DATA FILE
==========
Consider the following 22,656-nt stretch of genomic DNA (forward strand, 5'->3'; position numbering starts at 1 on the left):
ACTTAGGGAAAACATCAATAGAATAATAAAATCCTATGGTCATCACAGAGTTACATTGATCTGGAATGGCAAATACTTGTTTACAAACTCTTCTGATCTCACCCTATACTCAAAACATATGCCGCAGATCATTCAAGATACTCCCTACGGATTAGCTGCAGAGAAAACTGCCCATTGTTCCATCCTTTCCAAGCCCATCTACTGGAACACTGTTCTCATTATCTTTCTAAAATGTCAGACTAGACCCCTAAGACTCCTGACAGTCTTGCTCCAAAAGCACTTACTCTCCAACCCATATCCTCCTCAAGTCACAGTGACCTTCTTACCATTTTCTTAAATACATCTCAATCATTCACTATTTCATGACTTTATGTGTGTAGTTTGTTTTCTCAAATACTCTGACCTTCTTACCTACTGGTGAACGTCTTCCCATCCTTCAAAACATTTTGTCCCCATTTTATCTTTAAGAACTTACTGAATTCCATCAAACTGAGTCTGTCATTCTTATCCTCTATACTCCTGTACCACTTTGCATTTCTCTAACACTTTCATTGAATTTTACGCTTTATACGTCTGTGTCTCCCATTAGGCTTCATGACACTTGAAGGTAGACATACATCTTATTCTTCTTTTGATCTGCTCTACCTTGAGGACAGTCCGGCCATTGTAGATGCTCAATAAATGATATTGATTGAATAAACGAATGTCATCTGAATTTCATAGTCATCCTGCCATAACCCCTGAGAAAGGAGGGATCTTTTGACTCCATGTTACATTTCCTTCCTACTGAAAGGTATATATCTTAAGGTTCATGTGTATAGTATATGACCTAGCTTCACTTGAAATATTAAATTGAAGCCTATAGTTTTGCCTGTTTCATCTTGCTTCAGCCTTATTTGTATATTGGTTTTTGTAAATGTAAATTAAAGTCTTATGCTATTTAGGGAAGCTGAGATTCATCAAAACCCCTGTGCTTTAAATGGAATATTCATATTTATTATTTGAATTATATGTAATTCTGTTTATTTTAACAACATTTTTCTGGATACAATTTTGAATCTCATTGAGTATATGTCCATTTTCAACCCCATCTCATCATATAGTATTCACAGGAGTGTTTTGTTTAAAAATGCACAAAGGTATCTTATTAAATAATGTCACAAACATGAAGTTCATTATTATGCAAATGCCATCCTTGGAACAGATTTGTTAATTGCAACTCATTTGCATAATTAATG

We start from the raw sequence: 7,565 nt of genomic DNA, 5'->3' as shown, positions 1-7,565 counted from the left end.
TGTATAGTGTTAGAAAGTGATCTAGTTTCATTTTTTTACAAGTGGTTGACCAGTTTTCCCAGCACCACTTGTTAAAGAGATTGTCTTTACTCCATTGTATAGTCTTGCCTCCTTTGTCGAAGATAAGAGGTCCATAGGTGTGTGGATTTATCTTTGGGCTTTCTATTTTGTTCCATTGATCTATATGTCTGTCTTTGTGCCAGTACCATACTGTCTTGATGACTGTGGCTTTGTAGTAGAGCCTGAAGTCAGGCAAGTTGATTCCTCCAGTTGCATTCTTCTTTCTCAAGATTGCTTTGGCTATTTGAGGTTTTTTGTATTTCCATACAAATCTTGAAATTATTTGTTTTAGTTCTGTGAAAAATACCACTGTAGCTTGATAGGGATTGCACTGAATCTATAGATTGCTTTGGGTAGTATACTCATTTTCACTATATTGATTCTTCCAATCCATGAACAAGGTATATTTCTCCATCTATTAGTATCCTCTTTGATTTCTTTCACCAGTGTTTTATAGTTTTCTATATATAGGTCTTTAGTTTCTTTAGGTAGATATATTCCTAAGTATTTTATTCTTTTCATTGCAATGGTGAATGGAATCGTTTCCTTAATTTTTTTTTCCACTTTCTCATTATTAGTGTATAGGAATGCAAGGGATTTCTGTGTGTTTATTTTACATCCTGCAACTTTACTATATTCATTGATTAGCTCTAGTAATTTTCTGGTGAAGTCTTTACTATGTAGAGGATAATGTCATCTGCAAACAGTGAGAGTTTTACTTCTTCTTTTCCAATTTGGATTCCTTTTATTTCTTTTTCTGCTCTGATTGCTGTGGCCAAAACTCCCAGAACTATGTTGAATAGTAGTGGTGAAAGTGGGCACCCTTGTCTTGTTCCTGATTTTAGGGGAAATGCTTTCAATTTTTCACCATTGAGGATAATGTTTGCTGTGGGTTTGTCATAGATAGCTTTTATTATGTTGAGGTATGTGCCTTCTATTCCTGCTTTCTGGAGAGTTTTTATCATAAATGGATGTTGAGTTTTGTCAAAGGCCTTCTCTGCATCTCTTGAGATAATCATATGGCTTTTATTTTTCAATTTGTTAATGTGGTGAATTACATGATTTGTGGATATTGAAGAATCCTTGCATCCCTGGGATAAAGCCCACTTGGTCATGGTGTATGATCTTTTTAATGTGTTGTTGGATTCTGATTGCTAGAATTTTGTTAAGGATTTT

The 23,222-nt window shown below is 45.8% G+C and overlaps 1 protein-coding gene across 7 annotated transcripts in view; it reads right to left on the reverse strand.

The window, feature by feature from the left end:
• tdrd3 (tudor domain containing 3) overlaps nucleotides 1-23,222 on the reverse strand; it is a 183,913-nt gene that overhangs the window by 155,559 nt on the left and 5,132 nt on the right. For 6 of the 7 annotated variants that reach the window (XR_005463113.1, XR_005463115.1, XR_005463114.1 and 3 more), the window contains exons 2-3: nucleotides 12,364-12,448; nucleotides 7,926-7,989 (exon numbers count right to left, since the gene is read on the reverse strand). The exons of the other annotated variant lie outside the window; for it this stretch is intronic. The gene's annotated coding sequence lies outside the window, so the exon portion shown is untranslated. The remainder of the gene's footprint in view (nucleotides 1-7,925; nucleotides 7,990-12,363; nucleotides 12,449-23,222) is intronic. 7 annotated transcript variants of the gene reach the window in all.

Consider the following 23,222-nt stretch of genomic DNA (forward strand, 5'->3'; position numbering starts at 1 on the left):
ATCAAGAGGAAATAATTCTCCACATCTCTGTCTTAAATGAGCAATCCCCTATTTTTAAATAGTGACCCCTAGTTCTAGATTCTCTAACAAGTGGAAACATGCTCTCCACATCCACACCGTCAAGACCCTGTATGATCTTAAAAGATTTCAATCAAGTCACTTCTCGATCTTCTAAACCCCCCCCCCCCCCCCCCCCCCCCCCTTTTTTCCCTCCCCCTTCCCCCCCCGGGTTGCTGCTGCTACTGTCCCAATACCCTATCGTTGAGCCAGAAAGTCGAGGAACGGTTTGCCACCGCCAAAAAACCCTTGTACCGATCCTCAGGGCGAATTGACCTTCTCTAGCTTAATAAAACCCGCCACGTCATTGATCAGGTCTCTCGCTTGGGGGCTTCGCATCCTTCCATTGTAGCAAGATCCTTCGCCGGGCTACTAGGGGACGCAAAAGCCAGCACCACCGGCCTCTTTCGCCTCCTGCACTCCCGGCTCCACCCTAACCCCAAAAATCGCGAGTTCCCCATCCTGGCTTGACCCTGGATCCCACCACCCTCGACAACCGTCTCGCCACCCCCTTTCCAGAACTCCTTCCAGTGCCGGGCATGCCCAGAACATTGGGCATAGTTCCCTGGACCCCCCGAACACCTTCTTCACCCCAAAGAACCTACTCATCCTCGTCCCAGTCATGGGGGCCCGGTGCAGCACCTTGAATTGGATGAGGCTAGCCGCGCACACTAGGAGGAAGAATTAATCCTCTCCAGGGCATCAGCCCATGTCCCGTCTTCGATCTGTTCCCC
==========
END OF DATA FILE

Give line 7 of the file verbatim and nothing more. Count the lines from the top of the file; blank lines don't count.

• tdrd3 (tudor domain containing 3) overlaps nucleotides 1-23,222 on the reverse strand; it is a 183,913-nt gene that overhangs the window by 155,559 nt on the left and 5,132 nt on the right. For 6 of the 7 annotated variants that reach the window (XR_005463113.1, XR_005463115.1, XR_005463114.1 and 3 more), the window contains exons 2-3: nucleotides 12,364-12,448; nucleotides 7,926-7,989 (exon numbers count right to left, since the gene is read on the reverse strand). The exons of the other annotated variant lie outside the window; for it this stretch is intronic. The gene's annotated coding sequence lies outside the window, so the exon portion shown is untranslated. The remainder of the gene's footprint in view (nucleotides 1-7,925; nucleotides 7,990-12,363; nucleotides 12,449-23,222) is intronic. 7 annotated transcript variants of the gene reach the window in all.